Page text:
POTTO’s “vexatious” claim ruled UNLAWFUL
- – an “In My View” article by NIGEL WARD, investigating the wild tactics adopted by Potto Parish Council to prevent the ‘inconvenient truths’ about its unlawful activities (ref: Tribunal) and widespread maladministration (ref: PIR) from reaching the public eye. A Tribunal Decision in June 2023 exposed and addressed several of Potto Parish Council’s nefarious tactics, which, incidentally, further substantiates why the damning July 2022 Public Interest Report was so well-founded. (All Potto articles may be reviewed here).
It is a core duty of all local authorities, including Potto Parish Council, to be open and transparent, especially with regard to public scrutiny. If a Council is properly managed and led, publication of its business is generally quite straightforward. Conversely, if there are irregularities and persistent problems, embarrassing elements of its business are often concealed or restricted.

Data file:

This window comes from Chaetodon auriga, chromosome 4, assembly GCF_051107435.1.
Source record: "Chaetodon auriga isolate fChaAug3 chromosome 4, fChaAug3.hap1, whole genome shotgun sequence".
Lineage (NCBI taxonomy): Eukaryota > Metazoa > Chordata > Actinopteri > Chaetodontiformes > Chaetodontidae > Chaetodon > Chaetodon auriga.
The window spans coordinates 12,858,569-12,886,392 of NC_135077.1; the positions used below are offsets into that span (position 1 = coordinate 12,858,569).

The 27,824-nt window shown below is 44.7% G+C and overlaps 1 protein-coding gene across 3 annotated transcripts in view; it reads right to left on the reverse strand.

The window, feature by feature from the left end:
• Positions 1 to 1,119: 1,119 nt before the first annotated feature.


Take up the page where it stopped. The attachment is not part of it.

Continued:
It follows that the more information is ‘hidden’, the more requests there are likely to be from the public for this same inaccessible information. In extreme cases, such as at Potto Parish Council (where swathes of information have been ‘hidden’ for year upon year), very significant numbers of fully justifiable requests are likely to arise. Some of these requests may be formal FOIA requests that the Council, in theory, cannot lawfully ignore.
However, the Freedom of Information Act 2000 has an exemption clause that can be cited by a Council if it is swamped by “vexatious” or repeated requests; this is s14(1)(2) of the FOIA:
Unfortunately, the Act does not provide a definition of what constitutes “vexatious” or repeated requests. It is important to note, however, that whilst a request may be deemed “vexatious”, a requester may not. Potto Parish Council appears to have eagerly embraced this lack of definition and used it to manipulate events to its advantage. It realised that if it wittingly restricted very large amounts of information, it would encourage so many requests for that same information that it could then cite the s.14(1)exemption (above) and thereby it could entirely circumvent the intention of Parliament when the FOIA was enacted.